As anyone who watched Yogi Bear or Winnie the Pooh knows, a good chunk of a bear’s life is spent searching for food. A new Disneynature documentary, “Bears,” has an up-close-and-personal look at how real bears hunt for food in the wild, far away from Yogi’s pic-a-nics and Winnie’s honey pots.
Directed by “Planet Earth” wildlife legend Alastair Fothergill (with co-director Keith Scholey), “Bears” is the result of a year long shoot, following mother Sky, and her cubs Scout and Amber as they fight the elements, wolves and a nasty outcast bear named Chinook in a quest for the “bear” necessities of life.
“Bears” integrates story with an educational point of view. Kids will learn about the bear’s migration via beautifully shot film, stunning time-lapse photography. Unfortunately a strangely conceived voice over from John C. Reilly adds a narrative that anthropomorphizes the animals, adding in an unneeded storyline that seeks to humanize these majestic creatures. Shots of the mother bear delicately eating a clam is elegant and primal, it isn’t necessary to add silly narration to give human attributes to the bears.
It’s meant to make the story more relatable, bit feels a little trite—for instance a scene of Sky and Amber ripping a writing salmon apart is described as a mother and daughter’s sushi date—for a movie with such lush wildlife photography.
In short, let the pictures do the talking. Show me, don’t tell me.
Beyond the distracting VO, “Bears” is a welcome addition to Disneynature’s wildlife canon. There is some intense circle of life stuff that may upset young animal lovers, but the bears emerge with their dignity and majesty intact and kids will learn something while being entertained.
Yogi Bear, the brown bear with a huge appetite for pic-a-nic baskets, has been in hibernation on the big screen for almost half a century. The last time the “smarter than the average bear” and his sidekick Boo-Boo played in movie theatres Lyndon D. Johnson was president and The Kinks were about to release their debut album. The intervening years have been kind to the big brown bear, who is up to his old tricks in a new self titled film starring (the voices) Dan Aykroyd and Justin Timberlake.
Set, as all great Yogi Bear stories are, in Jellystone Park, the beginning of “Yogi Bear” finds the park teetering on the edge of bankruptcy. Attendance is down—mostly because of Yogi’s habit of stealing food from any guests silly enough to try and pic-a-nic at the park—and if Ranger Smith (Tom Cavanagh) can’t figure out a way to raise $30,000 the corrupt mayor of the town (played to smarmy perfection by Andrew Daly) will rezone the land and sell it off to loggers. When Ranger Smith gets reassigned to another posting Yogi must use his smarts to help save the park and his home.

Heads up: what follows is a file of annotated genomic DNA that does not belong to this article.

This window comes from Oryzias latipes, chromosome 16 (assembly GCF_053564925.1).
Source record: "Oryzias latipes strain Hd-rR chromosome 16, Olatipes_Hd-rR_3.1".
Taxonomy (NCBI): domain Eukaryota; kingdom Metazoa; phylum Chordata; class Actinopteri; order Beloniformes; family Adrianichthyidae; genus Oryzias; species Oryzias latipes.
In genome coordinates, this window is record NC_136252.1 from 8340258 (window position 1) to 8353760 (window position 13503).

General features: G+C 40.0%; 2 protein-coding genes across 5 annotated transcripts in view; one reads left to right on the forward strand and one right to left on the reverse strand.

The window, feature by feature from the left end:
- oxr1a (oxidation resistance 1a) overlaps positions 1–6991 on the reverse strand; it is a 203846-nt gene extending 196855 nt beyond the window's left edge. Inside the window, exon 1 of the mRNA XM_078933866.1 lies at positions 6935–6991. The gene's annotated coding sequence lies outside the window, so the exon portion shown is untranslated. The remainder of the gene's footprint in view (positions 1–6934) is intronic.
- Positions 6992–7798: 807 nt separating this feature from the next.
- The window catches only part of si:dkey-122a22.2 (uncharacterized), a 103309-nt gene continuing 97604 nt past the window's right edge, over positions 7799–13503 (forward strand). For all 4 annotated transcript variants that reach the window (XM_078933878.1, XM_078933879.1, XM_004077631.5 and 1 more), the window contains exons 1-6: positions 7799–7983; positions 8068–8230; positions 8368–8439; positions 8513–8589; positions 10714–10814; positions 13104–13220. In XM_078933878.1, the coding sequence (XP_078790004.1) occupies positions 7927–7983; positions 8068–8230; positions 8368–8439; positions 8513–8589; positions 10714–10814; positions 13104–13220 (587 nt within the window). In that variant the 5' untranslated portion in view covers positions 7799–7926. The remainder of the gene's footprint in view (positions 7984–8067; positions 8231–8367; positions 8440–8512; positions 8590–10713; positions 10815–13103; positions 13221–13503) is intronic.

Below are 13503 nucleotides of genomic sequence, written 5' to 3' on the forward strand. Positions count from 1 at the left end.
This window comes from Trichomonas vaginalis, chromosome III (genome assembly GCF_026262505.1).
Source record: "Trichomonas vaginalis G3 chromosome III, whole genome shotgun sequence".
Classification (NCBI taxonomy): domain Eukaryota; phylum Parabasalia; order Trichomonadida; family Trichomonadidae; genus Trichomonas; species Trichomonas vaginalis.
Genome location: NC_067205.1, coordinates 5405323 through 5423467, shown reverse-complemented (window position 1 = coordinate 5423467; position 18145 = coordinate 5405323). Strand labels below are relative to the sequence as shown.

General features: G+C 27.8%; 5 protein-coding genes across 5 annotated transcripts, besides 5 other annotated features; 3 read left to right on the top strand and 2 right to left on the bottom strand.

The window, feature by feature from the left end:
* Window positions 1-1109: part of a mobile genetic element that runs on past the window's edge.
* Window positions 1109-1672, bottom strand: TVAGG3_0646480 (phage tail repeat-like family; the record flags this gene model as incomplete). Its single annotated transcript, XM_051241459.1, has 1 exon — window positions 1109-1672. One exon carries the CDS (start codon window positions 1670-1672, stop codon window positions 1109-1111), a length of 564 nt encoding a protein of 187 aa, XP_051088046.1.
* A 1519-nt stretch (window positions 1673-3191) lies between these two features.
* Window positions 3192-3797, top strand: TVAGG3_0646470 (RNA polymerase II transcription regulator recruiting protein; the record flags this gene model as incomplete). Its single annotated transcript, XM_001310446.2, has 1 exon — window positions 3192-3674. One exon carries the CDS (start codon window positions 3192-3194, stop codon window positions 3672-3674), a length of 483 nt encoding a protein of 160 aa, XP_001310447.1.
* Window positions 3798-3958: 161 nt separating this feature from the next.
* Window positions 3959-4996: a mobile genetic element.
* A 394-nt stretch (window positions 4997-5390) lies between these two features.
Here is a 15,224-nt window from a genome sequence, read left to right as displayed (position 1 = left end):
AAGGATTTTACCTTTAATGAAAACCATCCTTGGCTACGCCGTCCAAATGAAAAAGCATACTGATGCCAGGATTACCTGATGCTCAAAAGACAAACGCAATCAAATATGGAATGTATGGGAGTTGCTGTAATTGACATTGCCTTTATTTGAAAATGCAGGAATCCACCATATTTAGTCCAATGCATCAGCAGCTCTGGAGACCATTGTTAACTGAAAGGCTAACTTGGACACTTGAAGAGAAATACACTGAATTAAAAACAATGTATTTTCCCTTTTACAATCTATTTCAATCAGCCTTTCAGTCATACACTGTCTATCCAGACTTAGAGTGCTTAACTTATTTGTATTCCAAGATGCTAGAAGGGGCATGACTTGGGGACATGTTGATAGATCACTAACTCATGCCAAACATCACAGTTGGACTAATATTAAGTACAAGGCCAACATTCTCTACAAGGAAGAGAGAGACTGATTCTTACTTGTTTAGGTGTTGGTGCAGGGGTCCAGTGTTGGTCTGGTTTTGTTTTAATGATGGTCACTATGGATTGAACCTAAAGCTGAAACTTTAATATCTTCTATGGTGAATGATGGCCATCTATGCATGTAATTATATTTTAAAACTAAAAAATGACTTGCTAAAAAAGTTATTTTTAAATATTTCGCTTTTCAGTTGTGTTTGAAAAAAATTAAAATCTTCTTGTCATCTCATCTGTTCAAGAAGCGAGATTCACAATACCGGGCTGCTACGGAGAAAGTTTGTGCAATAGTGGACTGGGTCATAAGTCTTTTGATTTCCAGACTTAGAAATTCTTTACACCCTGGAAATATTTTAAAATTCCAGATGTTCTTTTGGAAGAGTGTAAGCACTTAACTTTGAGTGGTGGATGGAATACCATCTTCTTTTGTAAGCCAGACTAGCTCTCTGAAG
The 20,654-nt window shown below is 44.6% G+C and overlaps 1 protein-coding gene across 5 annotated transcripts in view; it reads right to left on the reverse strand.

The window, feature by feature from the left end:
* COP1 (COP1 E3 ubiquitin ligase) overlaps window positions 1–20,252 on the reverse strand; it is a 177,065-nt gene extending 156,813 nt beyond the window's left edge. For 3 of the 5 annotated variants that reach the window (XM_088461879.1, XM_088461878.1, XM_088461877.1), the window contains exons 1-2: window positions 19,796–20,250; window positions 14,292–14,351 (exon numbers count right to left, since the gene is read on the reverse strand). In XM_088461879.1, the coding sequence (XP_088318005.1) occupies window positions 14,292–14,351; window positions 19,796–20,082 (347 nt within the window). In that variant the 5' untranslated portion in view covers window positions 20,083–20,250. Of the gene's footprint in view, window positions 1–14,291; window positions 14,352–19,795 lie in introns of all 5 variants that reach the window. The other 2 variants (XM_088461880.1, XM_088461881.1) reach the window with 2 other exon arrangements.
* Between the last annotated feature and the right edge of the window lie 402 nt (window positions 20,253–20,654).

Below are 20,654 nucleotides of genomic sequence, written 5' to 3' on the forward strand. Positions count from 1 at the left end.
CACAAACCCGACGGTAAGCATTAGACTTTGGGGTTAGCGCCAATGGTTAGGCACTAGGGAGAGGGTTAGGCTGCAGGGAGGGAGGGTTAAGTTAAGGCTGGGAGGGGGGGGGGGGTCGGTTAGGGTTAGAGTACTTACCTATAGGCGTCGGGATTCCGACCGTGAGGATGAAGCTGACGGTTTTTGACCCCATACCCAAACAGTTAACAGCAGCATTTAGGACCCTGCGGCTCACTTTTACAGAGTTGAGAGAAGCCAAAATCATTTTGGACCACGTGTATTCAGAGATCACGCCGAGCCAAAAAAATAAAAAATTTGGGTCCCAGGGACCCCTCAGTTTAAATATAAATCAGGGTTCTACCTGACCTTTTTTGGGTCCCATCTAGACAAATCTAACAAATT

“Yogi Bear”—both the film and the character—is hard to dislike. At an economical 75 minutes the film’s goofy slapstick doesn’t overstay its welcome and will even provide a nostalgic kick for anyone old enough to remember the original cartoon series. The big bumbling bear is a classic character—apparently based on another classic character, Art Carney’s Ed Norton from “The Honeymooners”—and the movie does him justice. They don’t try and reinvent the wheel here, this is a very simple kid’s flick that stays true to the spirit of the Hanna-Barbera cartoons.
The audience of kids I saw the movie with weren’t howling with laughter, but they were engaged with the characters. Aykroyd and Timberlake take pains to do actual character voices, unlike most celebrity voice work which just plays off of the actor’s already established persona, they do bang on impressions of Yogi and Boo-Boo.
“Yogi Bear” is a movie for the whole family but will appeal most to very young kids. It has gentle humor and action, larger than life characters and good messages about loyalty, perseverance and (of course) saving the environment. It may not be smarter than your average kid’s flick but for what it is, it’s enjoyable.